FILM REVIEW: 'Hitman: Agent 47' Misses the Mark
No one expected 'Hitman: Agent 47' to be the first great 'game' adaptation, and it isn't, but it's disappointing to witness how modest the film's aspirations are. Rupert Friend stars as Agent 47, a genetically enhanced assassin whose overall task is largely unclear besides killing people and protecting Katia (played by Hannah Ware).
The plot is nothing special and severely incoherent. The film's beats function only to take us from Point A to Point B and rarely does the film make sense. Caught between trying to move the plot forward and giving the audience action, the writers were out of material before they begun, coming up with exposition masked as dialogue and nonsensical quests to find someone or something. When 'Hitman: Agent 47' has the remnant of a story, it merely follows the typical action tropes of the genre it is contained in.
The actors don't get much better treatment than the plot. Rupert Friend is a serviceable lead who gives us more insight into his character than we expect, but nothing worth jumping over. Hannah Ware plays Katia, a frightened woman who has been running all her life - it's a shame she didn't run away from this film. Then there are some actors we know are fantastic, like Zachary Quinto, who is all but reduced into an antagonist with lines like "for fuck's sake" that are more comedic than serious. Ciaran Hinds, too, is whittled away into a role whose very significance as a character is unclear. There's certainly a problem if your characters are yelling "fuck" in frustration and all the audience can do is giggle quietly in response.
I know what you're thinking. Of course a game adaptation is going to have a joke of a plot and mediocre performances from the cast, but the action will save it, right?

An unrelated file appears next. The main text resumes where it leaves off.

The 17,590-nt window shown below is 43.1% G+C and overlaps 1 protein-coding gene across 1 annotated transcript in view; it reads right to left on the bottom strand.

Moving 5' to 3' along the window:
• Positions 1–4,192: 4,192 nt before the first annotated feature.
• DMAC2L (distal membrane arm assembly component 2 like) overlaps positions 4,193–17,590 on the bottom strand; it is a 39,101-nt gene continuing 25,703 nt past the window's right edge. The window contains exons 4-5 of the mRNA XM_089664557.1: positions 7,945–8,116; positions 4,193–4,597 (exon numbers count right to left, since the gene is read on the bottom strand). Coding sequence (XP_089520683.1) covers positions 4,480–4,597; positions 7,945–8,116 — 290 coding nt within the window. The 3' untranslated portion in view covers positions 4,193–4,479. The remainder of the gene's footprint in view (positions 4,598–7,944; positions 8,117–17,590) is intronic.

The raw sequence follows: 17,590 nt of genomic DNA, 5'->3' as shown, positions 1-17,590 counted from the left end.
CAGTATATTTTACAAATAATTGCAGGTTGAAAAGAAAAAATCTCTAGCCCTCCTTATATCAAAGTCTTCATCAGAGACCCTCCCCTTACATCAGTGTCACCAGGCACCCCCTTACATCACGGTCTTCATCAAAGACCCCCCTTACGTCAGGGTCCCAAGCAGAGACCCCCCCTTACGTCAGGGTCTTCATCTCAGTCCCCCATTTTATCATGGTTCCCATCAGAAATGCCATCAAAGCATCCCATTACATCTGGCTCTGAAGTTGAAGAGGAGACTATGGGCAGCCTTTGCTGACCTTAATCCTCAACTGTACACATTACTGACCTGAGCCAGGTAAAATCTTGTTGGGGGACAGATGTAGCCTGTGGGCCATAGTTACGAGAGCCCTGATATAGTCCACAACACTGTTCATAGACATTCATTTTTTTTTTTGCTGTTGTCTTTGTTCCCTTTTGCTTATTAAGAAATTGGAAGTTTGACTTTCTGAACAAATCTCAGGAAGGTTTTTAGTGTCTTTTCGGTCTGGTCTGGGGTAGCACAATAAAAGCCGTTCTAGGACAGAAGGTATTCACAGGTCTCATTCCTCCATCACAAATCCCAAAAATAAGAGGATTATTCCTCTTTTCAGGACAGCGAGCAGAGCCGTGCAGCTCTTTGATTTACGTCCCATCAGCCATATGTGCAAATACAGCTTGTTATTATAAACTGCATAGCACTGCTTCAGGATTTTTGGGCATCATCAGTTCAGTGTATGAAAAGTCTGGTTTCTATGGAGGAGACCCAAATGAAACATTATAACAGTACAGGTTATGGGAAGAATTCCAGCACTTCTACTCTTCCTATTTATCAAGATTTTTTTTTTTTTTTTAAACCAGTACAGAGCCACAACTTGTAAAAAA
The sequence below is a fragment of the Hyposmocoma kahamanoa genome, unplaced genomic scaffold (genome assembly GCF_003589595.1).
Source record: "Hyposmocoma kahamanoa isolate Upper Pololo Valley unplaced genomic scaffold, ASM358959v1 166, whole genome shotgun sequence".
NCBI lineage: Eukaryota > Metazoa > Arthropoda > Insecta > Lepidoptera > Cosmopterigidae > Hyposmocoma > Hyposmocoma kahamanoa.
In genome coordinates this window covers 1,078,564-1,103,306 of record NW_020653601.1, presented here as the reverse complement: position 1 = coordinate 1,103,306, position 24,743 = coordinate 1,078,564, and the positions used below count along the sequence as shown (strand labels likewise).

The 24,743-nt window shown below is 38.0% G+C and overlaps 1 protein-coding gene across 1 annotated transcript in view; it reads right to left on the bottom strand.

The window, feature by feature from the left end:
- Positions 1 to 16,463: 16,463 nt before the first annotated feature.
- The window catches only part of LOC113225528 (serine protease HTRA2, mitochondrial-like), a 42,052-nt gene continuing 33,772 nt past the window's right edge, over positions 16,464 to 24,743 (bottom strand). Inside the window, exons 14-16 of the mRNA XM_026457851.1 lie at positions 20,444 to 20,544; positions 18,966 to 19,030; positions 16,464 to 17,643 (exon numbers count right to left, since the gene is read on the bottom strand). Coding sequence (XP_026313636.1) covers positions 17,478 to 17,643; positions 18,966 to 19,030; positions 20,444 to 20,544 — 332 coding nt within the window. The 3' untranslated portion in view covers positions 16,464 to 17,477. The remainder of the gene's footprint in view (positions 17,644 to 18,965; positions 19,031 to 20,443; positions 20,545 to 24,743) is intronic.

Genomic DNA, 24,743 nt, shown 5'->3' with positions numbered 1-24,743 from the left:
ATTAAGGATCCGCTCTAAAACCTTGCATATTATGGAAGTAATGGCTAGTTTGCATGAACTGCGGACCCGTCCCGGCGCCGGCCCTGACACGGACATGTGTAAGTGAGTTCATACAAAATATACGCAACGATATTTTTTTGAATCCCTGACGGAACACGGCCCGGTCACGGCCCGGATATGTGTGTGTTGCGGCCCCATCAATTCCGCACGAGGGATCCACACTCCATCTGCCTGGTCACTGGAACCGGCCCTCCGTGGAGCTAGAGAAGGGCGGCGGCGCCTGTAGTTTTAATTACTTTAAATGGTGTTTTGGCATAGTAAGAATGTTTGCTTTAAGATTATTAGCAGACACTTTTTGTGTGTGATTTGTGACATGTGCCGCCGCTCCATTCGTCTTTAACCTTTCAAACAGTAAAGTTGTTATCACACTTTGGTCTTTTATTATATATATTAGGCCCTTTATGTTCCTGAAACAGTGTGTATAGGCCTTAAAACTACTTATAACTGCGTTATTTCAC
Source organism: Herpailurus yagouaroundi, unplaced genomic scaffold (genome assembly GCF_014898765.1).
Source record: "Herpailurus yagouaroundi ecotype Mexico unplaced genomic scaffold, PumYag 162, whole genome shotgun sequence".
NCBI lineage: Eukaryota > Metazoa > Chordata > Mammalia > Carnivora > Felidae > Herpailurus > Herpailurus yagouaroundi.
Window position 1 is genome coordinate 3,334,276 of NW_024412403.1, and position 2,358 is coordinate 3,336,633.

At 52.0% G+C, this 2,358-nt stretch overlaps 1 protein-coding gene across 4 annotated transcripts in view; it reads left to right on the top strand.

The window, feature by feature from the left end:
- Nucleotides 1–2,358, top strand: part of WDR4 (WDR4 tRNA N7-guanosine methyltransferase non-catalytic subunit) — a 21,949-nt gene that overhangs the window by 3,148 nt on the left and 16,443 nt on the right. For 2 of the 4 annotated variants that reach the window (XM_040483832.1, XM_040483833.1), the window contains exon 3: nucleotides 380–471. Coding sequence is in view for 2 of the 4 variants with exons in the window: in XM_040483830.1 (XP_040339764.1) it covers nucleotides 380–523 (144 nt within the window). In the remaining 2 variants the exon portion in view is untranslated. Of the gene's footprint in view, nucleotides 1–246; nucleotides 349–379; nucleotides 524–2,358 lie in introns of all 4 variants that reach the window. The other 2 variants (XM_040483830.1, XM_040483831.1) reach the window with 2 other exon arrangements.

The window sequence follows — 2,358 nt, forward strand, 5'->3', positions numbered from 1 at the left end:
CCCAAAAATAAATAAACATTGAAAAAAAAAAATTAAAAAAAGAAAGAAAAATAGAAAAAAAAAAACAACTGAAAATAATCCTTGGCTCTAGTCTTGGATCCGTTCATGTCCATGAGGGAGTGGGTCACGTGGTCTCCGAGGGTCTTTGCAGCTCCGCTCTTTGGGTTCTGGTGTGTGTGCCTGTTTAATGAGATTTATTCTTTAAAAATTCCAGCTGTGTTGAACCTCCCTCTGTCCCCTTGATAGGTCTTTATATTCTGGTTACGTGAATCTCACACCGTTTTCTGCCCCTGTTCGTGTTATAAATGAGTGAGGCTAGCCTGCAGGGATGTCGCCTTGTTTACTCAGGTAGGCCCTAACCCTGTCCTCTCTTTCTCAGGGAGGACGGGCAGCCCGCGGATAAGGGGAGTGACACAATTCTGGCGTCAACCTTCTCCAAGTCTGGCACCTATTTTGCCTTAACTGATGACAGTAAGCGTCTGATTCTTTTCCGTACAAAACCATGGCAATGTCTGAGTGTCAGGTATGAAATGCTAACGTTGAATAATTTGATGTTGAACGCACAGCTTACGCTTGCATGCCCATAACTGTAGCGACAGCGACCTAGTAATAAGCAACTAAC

First time director Aleksander Bach steers action like a short boy running around trying to get a good view of the television. His fights are bland, unexciting and remove us from the experience. If you want to know what good action is, look at 'Mad Max: Fury Road' or martial arts films like Jet Li's 'Fearless.' If action is shaky, it's because you don't want us to see the whole event, it was either poorly shot or because it 'adds' excitement. Shaky camera, incoherent angles and cutting away from the action make for a disappointing final result.
Every gun scene involves the pedestrian and unexciting hand gun and it doesn't get much better than that. Physical hand-to-hand combat is bland, tired and poorly choreographed, though there is one fairly interesting scene involving an Audi vehicle and heaps of hooks being shot into it. I mean sure, there's action, but when everybody and their mother has action, we need more than gun shots and blood splatter to make for a good film.
If there is one saving grace in an ultimately boring affair, it is that 'Hitman: Agent 47' takes its time when unveiling the hero of the movie. We are fooled and misdirected, torn between three characters that it makes our mind work to put the puzzle together. Once that interesting puzzle is completed, the rest of the movie shrinks into action, exposition and subpar acting.
'Hitman: Agent 47' never strives to be more than what it has to be, a film that respects its game material and delivers on action, but setting the bar low doesn't make for a movie worth paying to watch.
Playback Rating: WATCH IT/ DON'T WATCH IT/ WATCH IT AGAIN